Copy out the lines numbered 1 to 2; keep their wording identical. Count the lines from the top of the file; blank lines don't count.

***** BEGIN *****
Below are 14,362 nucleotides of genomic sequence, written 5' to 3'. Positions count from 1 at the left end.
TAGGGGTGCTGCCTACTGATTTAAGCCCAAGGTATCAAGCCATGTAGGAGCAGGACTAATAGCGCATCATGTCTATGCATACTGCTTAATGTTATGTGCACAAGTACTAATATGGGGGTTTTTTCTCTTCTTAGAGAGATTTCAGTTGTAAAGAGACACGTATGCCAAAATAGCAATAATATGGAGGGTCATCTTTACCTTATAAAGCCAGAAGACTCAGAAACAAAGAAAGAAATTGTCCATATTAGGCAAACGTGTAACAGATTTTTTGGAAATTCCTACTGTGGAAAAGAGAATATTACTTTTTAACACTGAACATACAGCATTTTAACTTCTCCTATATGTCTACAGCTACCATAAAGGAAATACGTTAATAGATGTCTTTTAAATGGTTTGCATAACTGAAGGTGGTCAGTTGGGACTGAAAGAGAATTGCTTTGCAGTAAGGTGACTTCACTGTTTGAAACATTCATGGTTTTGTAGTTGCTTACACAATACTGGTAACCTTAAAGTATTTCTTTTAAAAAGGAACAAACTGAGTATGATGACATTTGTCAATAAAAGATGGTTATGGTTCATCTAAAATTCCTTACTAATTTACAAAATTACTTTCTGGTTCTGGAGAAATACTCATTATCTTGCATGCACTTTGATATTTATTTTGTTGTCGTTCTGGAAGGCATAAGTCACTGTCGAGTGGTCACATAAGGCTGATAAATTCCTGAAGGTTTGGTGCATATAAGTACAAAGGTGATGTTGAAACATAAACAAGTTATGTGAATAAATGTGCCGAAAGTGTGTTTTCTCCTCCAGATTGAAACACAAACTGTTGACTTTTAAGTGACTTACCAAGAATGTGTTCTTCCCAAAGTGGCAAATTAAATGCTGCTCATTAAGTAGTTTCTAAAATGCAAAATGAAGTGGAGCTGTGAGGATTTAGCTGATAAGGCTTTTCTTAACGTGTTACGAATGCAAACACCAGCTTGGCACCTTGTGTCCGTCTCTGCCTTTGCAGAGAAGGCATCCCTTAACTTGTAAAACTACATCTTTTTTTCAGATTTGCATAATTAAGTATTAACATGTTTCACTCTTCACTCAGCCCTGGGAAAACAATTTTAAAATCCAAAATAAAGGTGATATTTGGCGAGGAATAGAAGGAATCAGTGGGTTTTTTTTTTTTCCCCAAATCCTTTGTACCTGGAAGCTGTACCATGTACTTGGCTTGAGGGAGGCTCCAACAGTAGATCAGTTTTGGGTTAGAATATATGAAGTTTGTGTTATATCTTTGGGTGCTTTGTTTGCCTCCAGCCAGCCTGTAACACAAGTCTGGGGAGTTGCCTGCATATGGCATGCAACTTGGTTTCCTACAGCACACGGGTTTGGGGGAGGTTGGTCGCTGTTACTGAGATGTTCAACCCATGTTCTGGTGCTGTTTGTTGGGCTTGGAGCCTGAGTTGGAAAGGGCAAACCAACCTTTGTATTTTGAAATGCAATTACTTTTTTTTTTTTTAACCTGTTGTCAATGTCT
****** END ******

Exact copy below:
Below are 14,362 nucleotides of genomic sequence, written 5' to 3'. Positions count from 1 at the left end.
TAGGGGTGCTGCCTACTGATTTAAGCCCAAGGTATCAAGCCATGTAGGAGCAGGACTAATAGCGCATCATGTCTATGCATACTGCTTAATGTTATGTGCACAAGTACTAATATGGGGGTTTTTTCTCTTCTTAGAGAGATTTCAGTTGTAAAGAGACACGTATGCCAAAATAGCAATAATATGGAGGGTCATCTTTACCTTATAAAGCCAGAAGACTCAGAAACAAAGAAAGAAATTGTCCATATTAGGCAAACGTGTAACAGATTTTTTGGAAATTCCTACTGTGGAAAAGAGAATATTACTTTTTAACACTGAACATACAGCATTTTAACTTCTCCTATATGTCTACAGCTACCATAAAGGAAATACGTTAATAGATGTCTTTTAAATGGTTTGCATAACTGAAGGTGGTCAGTTGGGACTGAAAGAGAATTGCTTTGCAGTAAGGTGACTTCACTGTTTGAAACATTCATGGTTTTGTAGTTGCTTACACAATACTGGTAACCTTAAAGTATTTCTTTTAAAAAGGAACAAACTGAGTATGATGACATTTGTCAATAAAAGATGGTTATGGTTCATCTAAAATTCCTTACTAATTTACAAAATTACTTTCTGGTTCTGGAGAAATACTCATTATCTTGCATGCACTTTGATATTTATTTTGTTGTCGTTCTGGAAGGCATAAGTCACTGTCGAGTGGTCACATAAGGCTGATAAATTCCTGAAGGTTTGGTGCATATAAGTACAAAGGTGATGTTGAAACATAAACAAGTTATGTGAATAAATGTGCCGAAAGTGTGTTTTCTCCTCCAGATTGAAACACAAACTGTTGACTTTTAAGTGACTTACCAAGAATGTGTTCTTCCCAAAGTGGCAAATTAAATGCTGCTCATTAAGTAGTTTCTAAAATGCAAAATGAAGTGGAGCTGTGAGGATTTAGCTGATAAGGCTTTTCTTAACGTGTTACGAATGCAAACACCAGCTTGGCACCTTGTGTCCGTCTCTGCCTTTGCAGAGAAGGCATCCCTTAACTTGTAAAACTACATCTTTTTTTCAGATTTGCATAATTAAGTATTAACATGTTTCACTCTTCACTCAGCCCTGGGAAAACAATTTTAAAATCCAAAATAAAGGTGATATTTGGCGAGGAATAGAAGGAATCAGTGGGTTTTTTTTTTTTCCCCAAATCCTTTGTACCTGGAAGCTGTACCATGTACTTGGCTTGAGGGAGGCTCCAACAGTAGATCAGTTTTGGGTTAGAATATATGAAGTTTGTGTTATATCTTTGGGTGCTTTGTTTGCCTCCAGCCAGCCTGTAACACAAGTCTGGGGAGTTGCCTGCATATGGCATGCAACTTGGTTTCCTACAGCACACGGGTTTGGGGGAGGTTGGTCGCTGTTACTGAGATGTTCAACCCATGTTCTGGTGCTGTTTGTTGGGCTTGGAGCCTGAGTTGGAAAGGGCAAACCAACCTTTGTATTTTGAAATGCAATTACTTTTTTTTTTTTTAACCTGTTGTCAATGTCT